I also sowed three other wildflowers, winecup clarkia (Clarkia purpurea), globe gilia (Gilia capitata), and tidy tips (Layia platyglossa).  In a previous garden, I’ve had success with elegant clarkia (Clarkia unguiculata), but this time went with winecup clarkia as they are local natives.  Globe gilia is another local with delicate blue flowers clustered in little balls.  I found gilia’s make good cut flowers for a small vase.  

One of the surviving tidy tips (Layia platyglossa) that the bugs missed.

And tidy tips, I can only hope for the best.  I sowed these before at my old home only to have bugs eat all the seedlings.  With the hillside being mostly exposed dirt with sparse plant litter for bugs to hide under I was hoping for better luck.  Little seedlings soon broke through the soil only to disappear over the next two weeks.  The two culprits I suspect are earwigs and house crickets – neither native to California.  I wondered about these insects impact.  Widespread through urban and suburban areas, what are their affect on remaining populations of tidy tips and other wildflowers that border cultivated yards and gardens?  Luckily, three or four plants survived and are growing.  It seems once the seedlings start getting bigger, the tidy tips leaves become less palatable to the bugs.  So maybe I’ll finally get some tidy tips.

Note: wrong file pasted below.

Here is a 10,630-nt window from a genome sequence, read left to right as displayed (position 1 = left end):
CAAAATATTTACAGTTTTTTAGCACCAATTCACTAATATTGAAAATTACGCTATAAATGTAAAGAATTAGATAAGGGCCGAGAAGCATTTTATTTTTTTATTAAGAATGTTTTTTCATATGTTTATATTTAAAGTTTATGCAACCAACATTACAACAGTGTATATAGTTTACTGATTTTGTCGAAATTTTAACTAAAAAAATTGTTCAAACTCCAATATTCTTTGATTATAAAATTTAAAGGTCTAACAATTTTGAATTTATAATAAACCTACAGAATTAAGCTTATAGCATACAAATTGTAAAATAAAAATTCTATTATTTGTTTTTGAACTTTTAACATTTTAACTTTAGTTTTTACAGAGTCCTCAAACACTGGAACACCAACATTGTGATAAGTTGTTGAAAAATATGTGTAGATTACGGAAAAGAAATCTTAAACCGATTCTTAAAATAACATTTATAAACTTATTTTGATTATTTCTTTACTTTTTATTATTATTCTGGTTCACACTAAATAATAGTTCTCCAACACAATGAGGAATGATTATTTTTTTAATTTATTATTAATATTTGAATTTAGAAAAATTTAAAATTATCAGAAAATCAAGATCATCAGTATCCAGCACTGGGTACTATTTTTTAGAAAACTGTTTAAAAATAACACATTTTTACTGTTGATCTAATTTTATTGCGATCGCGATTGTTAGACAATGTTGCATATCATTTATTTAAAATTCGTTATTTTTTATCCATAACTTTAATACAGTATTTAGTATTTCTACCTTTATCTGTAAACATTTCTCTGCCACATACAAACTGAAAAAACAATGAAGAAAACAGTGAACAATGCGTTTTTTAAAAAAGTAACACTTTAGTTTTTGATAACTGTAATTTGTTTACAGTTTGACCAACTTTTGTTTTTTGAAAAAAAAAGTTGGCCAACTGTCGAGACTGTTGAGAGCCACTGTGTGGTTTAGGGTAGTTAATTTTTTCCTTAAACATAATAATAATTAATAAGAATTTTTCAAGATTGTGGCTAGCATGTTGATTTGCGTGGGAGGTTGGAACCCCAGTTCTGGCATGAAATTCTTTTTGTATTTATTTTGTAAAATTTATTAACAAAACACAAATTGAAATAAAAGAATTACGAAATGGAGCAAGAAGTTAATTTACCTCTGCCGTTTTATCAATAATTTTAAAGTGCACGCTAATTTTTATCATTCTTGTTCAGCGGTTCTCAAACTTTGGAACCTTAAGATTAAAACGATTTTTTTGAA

Foothill clover (Trifolium ciliolatum) seedlings. When sowing wildflower seeding, putting a few seeds in a small pot can help identify which seedlings in the garden are the wildflowers and which are weeds.

I also sowed some native clover.  Mostly when one thinks of clover, the varieties that appear in lawns and playgrounds come to mind.  I didn’t realize there were native clovers in California but there are quite a few.  For some of the Native American tribes in California, clover was actually an important part of their diet.  I’m still waiting to see how successful I am with the clover. Some of have sprouted, along with some non-native clovers.  They all start out looking very much the same so it is hard to know what is a weed and what is a native at first.  And bugs have been munching on them too.  Stupid bugs.